Begin to take the tire off the wheel. Generally, tires, especially rubber ones adhered to the wheel with adhesive. If this is the case, you will want to grab a scraper of some kind, such as a putty knife or old chisel, and commence taking the larger glue residue off.
If this does not do the trick, you can resort to using a powerful solvent like a lacquer thinner and just wipe it all away.
An essential step before you go ahead and begin to install the new tire is to make sure you wipe down the wheel with some denatured alcohol and allow it to dry. Do not skip this step if you have used a solvent prior to removing the glue.
If not done, the residue from the solvent you have used can actually prevent the new glue from adhering properly to your new tire.
After the denatured alcohol has completely dried and the wheel is clean, you are ready to start putting your new tires on.
You will need –
- Two clamps
- Some quarter-inch thick scraps to protect the tire
- Three-quarter inch pipe
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Begin by mounting the tire on one side of the wheel and clamp it into place. Repeat the process on the opposite side of the wheel. Once both opposite sides of the tire are anchored, you can begin stretching the rest of the tire onto the wheel.
Once your tire is attached to the wheel, the next thing you will want to do is equalize the elasticity of the tire using a piece of three-quarter-inch pipe.
Pry the tire away from the wheel using a flat end screwdriver, and fit the pipe in. Then clamp the wheel upright on your bench and start rolling the pipe around the diameter of the wheel.
Tip – Add a piece of tape to the wheel to mark your starting point. So that you know when you have been all the way around.
Next comes the adhesive. The pipe will give you room to work while you spread the adhesive on the underside of the tire and the wheel. Work your way around the wheel again and spread the adhesive to the tire and wheel pressing the tire into place as you go.
If you find that the tire is correct in diameter but off in width, you can take a utility knife and just use the rim of the wheel as a guide and trim off the excess after it has dried.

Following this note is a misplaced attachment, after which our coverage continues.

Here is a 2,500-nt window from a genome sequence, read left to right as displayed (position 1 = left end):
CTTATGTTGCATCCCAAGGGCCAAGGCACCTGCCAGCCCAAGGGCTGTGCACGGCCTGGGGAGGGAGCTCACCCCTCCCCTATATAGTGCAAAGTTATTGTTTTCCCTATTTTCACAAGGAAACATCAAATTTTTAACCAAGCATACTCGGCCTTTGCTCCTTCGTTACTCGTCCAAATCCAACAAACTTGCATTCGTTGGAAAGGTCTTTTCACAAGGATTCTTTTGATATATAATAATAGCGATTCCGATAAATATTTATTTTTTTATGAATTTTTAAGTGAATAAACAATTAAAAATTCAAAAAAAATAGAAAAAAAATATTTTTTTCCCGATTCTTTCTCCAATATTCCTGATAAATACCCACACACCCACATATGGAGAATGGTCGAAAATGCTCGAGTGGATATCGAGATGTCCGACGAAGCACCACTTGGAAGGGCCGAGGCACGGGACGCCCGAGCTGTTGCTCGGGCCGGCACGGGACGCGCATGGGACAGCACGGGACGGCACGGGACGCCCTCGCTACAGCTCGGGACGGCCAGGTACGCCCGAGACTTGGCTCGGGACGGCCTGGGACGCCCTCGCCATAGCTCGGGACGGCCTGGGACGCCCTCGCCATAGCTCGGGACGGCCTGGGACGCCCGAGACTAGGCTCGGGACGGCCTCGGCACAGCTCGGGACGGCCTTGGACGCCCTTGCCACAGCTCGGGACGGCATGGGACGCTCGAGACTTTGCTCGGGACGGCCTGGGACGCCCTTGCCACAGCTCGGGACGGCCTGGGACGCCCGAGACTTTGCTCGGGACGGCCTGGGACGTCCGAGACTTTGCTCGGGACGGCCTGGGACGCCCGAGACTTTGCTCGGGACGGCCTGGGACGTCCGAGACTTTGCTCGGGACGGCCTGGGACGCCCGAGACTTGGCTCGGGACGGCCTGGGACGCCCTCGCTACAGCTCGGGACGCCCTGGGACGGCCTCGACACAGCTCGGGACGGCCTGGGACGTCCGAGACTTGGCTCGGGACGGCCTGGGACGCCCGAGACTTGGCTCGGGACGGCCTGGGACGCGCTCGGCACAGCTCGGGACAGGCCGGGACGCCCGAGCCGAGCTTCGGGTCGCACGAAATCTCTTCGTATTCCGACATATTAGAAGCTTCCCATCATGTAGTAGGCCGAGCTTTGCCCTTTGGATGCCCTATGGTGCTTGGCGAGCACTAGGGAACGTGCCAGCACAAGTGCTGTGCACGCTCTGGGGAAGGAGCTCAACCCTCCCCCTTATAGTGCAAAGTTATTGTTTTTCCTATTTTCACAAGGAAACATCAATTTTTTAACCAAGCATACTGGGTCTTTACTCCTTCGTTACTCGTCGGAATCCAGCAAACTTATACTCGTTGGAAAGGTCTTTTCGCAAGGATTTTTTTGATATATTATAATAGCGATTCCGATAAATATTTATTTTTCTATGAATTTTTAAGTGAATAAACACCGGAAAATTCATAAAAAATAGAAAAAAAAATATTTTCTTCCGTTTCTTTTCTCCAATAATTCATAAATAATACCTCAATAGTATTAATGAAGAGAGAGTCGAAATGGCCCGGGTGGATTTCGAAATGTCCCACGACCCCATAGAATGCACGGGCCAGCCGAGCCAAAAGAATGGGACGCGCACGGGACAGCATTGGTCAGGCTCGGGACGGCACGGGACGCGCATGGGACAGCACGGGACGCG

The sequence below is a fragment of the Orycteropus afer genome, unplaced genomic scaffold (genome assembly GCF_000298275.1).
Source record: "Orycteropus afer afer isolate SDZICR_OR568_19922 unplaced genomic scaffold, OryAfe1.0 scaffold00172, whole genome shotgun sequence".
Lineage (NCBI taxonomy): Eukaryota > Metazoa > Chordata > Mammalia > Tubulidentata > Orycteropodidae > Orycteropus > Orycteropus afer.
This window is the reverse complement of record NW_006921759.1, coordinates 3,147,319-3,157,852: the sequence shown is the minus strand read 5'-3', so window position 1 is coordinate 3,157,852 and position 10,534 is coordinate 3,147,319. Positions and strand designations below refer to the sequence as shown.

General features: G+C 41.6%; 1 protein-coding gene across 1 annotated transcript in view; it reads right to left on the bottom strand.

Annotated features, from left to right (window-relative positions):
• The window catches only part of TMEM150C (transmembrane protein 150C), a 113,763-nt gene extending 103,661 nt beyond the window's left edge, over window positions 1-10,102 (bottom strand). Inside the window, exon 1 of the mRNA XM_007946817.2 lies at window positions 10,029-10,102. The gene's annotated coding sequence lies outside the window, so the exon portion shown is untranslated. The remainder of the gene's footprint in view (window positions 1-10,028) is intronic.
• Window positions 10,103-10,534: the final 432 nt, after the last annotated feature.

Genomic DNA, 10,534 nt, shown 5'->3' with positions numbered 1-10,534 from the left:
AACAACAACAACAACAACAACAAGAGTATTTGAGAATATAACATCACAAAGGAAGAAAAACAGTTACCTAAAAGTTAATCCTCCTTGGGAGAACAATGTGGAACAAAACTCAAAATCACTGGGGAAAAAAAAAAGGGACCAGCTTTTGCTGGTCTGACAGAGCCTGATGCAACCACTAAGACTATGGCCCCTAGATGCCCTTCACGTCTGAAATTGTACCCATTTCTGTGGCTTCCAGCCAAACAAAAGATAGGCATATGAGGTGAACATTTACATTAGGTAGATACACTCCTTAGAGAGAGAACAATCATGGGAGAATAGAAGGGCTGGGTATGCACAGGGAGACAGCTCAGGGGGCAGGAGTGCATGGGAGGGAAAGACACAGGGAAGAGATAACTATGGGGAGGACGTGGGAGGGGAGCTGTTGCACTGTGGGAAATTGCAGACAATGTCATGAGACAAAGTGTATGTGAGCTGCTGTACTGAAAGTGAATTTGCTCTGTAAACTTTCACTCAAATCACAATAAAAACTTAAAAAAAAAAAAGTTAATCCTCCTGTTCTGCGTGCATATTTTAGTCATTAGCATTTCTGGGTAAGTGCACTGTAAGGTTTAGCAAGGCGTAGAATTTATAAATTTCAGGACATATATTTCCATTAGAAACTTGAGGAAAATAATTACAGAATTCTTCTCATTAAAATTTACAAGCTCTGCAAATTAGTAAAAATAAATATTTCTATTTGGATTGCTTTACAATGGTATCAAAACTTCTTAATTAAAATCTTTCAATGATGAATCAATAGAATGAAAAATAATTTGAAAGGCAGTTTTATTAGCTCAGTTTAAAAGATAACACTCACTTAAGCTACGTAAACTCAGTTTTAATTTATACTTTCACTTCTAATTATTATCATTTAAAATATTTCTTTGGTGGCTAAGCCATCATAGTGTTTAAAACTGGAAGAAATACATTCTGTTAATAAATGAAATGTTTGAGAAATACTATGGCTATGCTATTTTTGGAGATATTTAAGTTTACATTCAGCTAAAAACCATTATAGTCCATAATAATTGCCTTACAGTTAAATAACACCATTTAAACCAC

How to Install Urethane Tire
You Will Need –
- Hot water under 120 degrees
- Dish Soap
Pour your hot water into a spare bucket. You must ensure that your water is not more than 120 degrees. This is because while the elasticity will increase, it will never go back down.
Household tap water should be fine. But if you are unsure, it does not hurt to check with a thermometer. Once you have checked the temperature of your water begin adding some dish soap into the water.
Submerge the entirety of the urethane tire into the water and let it sit for 5 minutes. After 5 minutes, carefully take the tire out.
You can now start clamping. Because urethane tires are more flexible and easier to apply, you will only need one clamp. Once your clamp is attached, simply start pulling the tire around the edges of the wheel. The only downtime you are looking at once the tire is on the wheel is allowing the tire to cool.
Measuring a band saw tire is a simple thing to do. Remember, subtract 2 inches from the wheel and that will be the measurement you need.
While urethane tires are a little more on the expensive side compared to rubber tires, the pros of using them far outweigh the cons.